Seventy-five thousand dollars has been awarded to three educators in Utah in honor of their excellence.

The Milken Family Foundation gave $25,000 apiece Wednesday to Valley Elementary principal Brad Larsen and teacher Michelle Evans in Huntsville.On Tuesday, Victor Williamson, a teacher at Central Elementary School in Pleasant Grove, received the same prize.

"I think it's incredible to win something like this for having the time of my life and the best job in the world," said sixth-grade teacher Evans, who has taught at Valley for 13 years.

Evans is not new to the big money teaching-award category. Last April, she won a Huntsman award for what she calls her imagination in the classroom. That prize came with $10,000.

While Evans was dumbfounded by the award, Larsen had an inkling he would be selected after State Superintendent of Public Instruction Scott Bean said one of the awards was going to a new transfer.

The six-year administrator and 20-year educator had just transferred from North Ogden Elementary. Before his name was read, he put his head in his hands.

"I will do everything in my power to be worthy of this honor," said Larsen, who, like Evans, received a standing ovation and hearty cheers from his 700 students gathered in an assembly. "I want to say, `Let's party,' but we bettter hold off a little on that."

This marks the second year Utahns have been surprised by the Milken Foundation, which selects teachers for the award based on creativity, dedication and skills as an educator. Winners of the National Educator Award will receive their checks at a June conference in Los Angeles.

Since 1985, the foundation has recognized the exemplary work of 1,330 teachers, counselors, librarians and principals in 38 states. Six teachers from the Beehive State won places in the education network last year.

"I'm almost embarrassed," said Williamson, after Bean presented the news to the cheers of excited students Tuesday. "It's like winning at `Wheel of Fortune.' "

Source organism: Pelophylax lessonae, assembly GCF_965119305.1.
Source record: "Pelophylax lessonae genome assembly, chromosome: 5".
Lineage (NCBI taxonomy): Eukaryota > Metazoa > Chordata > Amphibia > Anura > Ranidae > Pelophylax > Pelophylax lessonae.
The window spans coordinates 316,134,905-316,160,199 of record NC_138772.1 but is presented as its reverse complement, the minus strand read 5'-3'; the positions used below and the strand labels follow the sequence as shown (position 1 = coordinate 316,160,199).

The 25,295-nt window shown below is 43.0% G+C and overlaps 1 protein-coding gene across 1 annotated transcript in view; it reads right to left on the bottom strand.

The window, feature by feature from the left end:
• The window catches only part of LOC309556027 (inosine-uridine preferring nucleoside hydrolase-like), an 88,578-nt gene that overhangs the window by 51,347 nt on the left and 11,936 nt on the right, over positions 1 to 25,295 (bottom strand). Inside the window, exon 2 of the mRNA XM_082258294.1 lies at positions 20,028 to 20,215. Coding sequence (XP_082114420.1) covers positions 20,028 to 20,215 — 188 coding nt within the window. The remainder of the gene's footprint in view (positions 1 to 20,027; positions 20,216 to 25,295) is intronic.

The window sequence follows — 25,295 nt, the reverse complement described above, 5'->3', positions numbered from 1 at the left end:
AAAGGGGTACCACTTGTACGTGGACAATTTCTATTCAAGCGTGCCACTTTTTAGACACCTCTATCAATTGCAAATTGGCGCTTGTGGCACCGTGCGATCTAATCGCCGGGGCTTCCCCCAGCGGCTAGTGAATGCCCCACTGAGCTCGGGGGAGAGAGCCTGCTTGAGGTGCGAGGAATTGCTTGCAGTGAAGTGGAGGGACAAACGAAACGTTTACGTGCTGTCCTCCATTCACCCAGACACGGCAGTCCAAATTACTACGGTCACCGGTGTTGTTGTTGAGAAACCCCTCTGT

Williamson also has received the prestigious Huntsman award.

The math teacher and director of Alpine's celebrated Christa McAuliffe Space Education Center, did not know he had been nominated for the honor by district officials.

"We have so many teachers who are exceptional," said Alpine SUperintendent Steven C. Baugh.

The space center is a mock spaceship designed around spacecraft from the "Star Trek" television series. Student crews learn how to cooperate, communicate and apply basic science to simulated situations.

But Williamson insists he makes a statement to his students coupling black Nike running shoes with dress slacks, pressed shirts and ties.

"I always wear tennis shoes. It's my trademark" Williamson said. "I tell my students that if you want to survive in life you've got to keep running." He can buy a lot of tennis shoes - or whatever else he wants - with his $25,000 prize, though he had no immediate plans for his unexpected windfall.

"Maybe I'll go on a wild ride on the stock market," he said. "Maybe I'll pay off some bills. Maybe I'll have a party for the school."

Evans and Larsen were also unsure of how to spend their new nest egg.

"I'm happy they're going to be representatives of great educators statewide," said Weber Superintendent Tim Chatelain. "They both have a great love for kids. That's what makes them great."